Among the organizations, businesses and others that are now involved in the Indiana initiative in some way are: Cummins, Inc., Project Learning Tree, Keep Indianapolis Beautiful, Alliance for Community Trees (AC Trees), American Electric Power Foundation, local community and urban forestry coordinators, Trees Indiana, and more.

The Indiana AEYC/Nature Explore partnership has created a truly innovative and comprehensive means of bringing the best in children’s outdoor education to the state. By providing information to early childhood education programs of all sizes, to colleges and universities, and to state licensing personnel, Indiana AEYC and Nature Explore are fulfilling a shared mission to early childhood education.

#MyTree Contest Announcement: Enter by April 22!

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Everyone has a tree: A favorite reading spot, a secret hiding place, a branch to climb, a peach to pick—and we want to see yours. For the second year in a row, we are holding our #MyTree contest in honor of Arbor Day.

It’s simple to enter:

1) Take a photo of yourself and/or your child(ren) enjoying your tree;

2) Email entries to OR post the photo to Facebook, Twitter, or Instagram (if entering via social media, be sure to use the hashtag #MyTree and tag our Facebook, Twitter, or Instagram account).

We’ll feature some of our favorite photo entries in the coming weeks, and one lucky winner will be selected to receive an assortment of natural products from the Nature Explore Resource Guide. Contest ends April 22, and a winner will be chosen randomly and announced on April 29 (Arbor Day).

Good luck—we can’t wait to see you and your tree!

Bringing Beautiful Music to Children

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By Sara Gilliam, Dimensions Educational Research Foundation Writer

He could have had a stellar career as a materials and mechanical engineer. In fact, he has. But in addition to experimenting with automobile sound systems and developing aircraft parts, Chris Nissen did something else—something that has changed the lives of children across the country.

He made a drum.

While working on a project for Hyundai, Chris had access to high-end sound equipment. It inspired him to revisit an old drum-making project, now armed with the tools he needed to tune a drum properly. He took the finished prototype to his musician friend Erik and asked him to check it out.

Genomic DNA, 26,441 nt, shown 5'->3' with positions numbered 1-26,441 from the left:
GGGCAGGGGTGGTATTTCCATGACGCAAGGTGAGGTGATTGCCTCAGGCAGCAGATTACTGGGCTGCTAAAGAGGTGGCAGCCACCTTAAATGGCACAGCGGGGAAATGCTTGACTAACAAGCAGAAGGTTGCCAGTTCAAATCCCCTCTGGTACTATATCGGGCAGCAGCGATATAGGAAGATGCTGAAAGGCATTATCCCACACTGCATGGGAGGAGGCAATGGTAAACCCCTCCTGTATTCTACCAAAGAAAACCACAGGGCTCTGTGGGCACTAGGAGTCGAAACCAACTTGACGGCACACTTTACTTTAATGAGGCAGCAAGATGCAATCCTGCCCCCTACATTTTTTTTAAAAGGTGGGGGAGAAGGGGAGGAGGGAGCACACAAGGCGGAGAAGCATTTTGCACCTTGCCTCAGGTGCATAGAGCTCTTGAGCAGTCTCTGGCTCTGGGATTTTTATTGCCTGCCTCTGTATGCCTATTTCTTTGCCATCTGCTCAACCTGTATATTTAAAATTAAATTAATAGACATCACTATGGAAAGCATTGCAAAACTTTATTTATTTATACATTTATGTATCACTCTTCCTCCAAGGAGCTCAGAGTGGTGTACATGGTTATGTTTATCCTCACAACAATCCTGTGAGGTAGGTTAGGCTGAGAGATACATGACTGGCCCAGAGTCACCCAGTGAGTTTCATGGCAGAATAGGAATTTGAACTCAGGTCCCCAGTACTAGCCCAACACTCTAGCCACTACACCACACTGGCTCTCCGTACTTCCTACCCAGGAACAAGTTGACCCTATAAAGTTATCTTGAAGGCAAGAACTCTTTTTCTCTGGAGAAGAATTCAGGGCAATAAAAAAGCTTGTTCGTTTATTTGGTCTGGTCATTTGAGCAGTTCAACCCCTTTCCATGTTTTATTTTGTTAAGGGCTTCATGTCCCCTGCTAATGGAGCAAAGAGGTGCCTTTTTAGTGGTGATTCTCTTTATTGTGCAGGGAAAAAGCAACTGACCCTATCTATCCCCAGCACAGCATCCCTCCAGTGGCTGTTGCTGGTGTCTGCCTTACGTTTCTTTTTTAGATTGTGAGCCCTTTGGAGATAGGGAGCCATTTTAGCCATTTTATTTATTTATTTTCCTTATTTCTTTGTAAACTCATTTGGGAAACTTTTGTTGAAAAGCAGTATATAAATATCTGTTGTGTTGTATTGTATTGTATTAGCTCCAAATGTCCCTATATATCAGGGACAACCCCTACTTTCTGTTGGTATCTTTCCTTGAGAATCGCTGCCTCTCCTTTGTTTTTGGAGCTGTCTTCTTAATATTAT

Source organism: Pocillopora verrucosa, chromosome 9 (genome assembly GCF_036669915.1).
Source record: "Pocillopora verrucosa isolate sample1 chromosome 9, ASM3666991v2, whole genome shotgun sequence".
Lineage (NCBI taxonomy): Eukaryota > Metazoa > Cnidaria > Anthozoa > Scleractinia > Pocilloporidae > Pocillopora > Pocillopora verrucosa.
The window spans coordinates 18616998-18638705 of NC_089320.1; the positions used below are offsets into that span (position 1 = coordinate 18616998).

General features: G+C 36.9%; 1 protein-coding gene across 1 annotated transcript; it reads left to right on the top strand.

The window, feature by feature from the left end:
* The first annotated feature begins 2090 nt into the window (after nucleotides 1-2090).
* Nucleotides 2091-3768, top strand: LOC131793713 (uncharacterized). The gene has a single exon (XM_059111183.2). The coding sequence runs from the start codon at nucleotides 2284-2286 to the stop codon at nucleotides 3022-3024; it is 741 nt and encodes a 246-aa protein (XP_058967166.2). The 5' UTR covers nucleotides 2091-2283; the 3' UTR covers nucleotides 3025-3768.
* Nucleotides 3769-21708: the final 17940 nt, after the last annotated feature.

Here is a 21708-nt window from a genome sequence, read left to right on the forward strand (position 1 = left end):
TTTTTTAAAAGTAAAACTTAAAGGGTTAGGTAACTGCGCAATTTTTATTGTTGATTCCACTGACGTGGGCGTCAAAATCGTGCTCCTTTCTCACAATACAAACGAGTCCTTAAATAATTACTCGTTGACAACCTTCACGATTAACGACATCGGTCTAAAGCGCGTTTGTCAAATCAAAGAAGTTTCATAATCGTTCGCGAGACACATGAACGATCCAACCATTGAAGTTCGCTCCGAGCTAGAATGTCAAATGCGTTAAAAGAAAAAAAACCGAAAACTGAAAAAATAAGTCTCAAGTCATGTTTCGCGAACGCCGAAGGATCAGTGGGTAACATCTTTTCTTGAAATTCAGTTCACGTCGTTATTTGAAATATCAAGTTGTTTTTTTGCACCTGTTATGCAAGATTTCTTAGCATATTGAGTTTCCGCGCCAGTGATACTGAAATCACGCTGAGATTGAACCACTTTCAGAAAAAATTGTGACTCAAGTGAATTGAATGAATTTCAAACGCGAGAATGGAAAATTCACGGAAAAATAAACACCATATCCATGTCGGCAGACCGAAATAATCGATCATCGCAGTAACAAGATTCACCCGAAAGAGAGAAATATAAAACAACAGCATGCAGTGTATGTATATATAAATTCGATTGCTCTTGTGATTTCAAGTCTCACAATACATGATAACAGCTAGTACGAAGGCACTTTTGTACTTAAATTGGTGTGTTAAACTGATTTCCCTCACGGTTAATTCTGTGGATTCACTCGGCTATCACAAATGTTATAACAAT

“I remember it to this day,” Chris explained. “He hit it, and his eyes lit up and he looked at me and said, ‘Wow, that was cool. This is awesome.’”

It was 2003 and with that initial vote of confidence, SlapDrum® was off and running. That year Chris sold a couple drums, and then in 2004 he sold more than a dozen. By 2005, he had created and sold more than 100 drums and was catching the attention of professional musicians.

“I remember being out to lunch with a friend around that time, and I was crazy busy, working on engineering more than full time and also making drums, and I told my friend, ‘Oh my gosh, I sold more drums today.’ And he said, ‘Why does that sound like bad news?’”

That question was a reality check for Chris, and one that “changed the momentum” of his professional life. He realized that the drum business was fun—something to celebrate, not dread.

Perhaps somewhat coincidentally, it was around that time that SlapDrum® caught the eye of Nature Explore’s Jason Kelly, who reached out to Chris to propose a partnership. Jason thought Chris’ creations were perfect for children in Nature Explore Classrooms and Chris was immediately intrigued.

“I remember thinking, ‘I can’t wait to get drums in kids’ hands,’” he said. He loved sending orders to preschools and was particularly moved by the experience of working with a Nature Explore Classroom housed at a shelter for women and children fleeing domestic violence.

Over time, Chris’ repertoire for Nature Explore has expanded to include the Discovery and Creativity Tables and the beloved Art Panel. He frequently receives photos of his products “in action,” and is reminded time and again how grateful he is that he and Jason initially connected.

As for his favorite thing to make? It’s still the drum.

The SlapDrum® begins with sheets of plywood and walnut trim. No nails and screws are used to connect the drums’ parts; this lends a unique integrity and robust sound to the finished products. In the final stage of production, Chris personally adjusts the sound of the snare. By doing so, he always knows that when a customer opens the drum and plays it for the first time, they’re hearing its optimal sound. That “first play” is one of Chris’ favorite things.

“The first time I see a person—whether it’s a little kid or a professional drummer—hit that drum and smile, I just love that,” Chris said. “It reminds me of the very first time that my friend Erik hit that drum and went, ‘Whoa.’”

The popularity of SlapDrum® has continued to grow, and today the company produces 600-700 units a year with a team of five and “a large friend network that makes it all come together.”

Although he sells to a broad range of customers, Chris is quick to note that he loves knowing that children in Nature Explore Classrooms enjoy the hands-on experience of playing slap drums and other musical instruments.

“It used to just be my kids that I’d think about, they were my focus,” he explained. “And then as my kids grew up, I still had an interest in kids and how they learn and play, and there is something about them that’s just so cool. It’s awesome to show them something that they’ve never seen before, like a drum. Watching kids play with something I created is beyond entertaining and rewarding.”

Fore more information on SlapDrum® and additional musical instruments, visit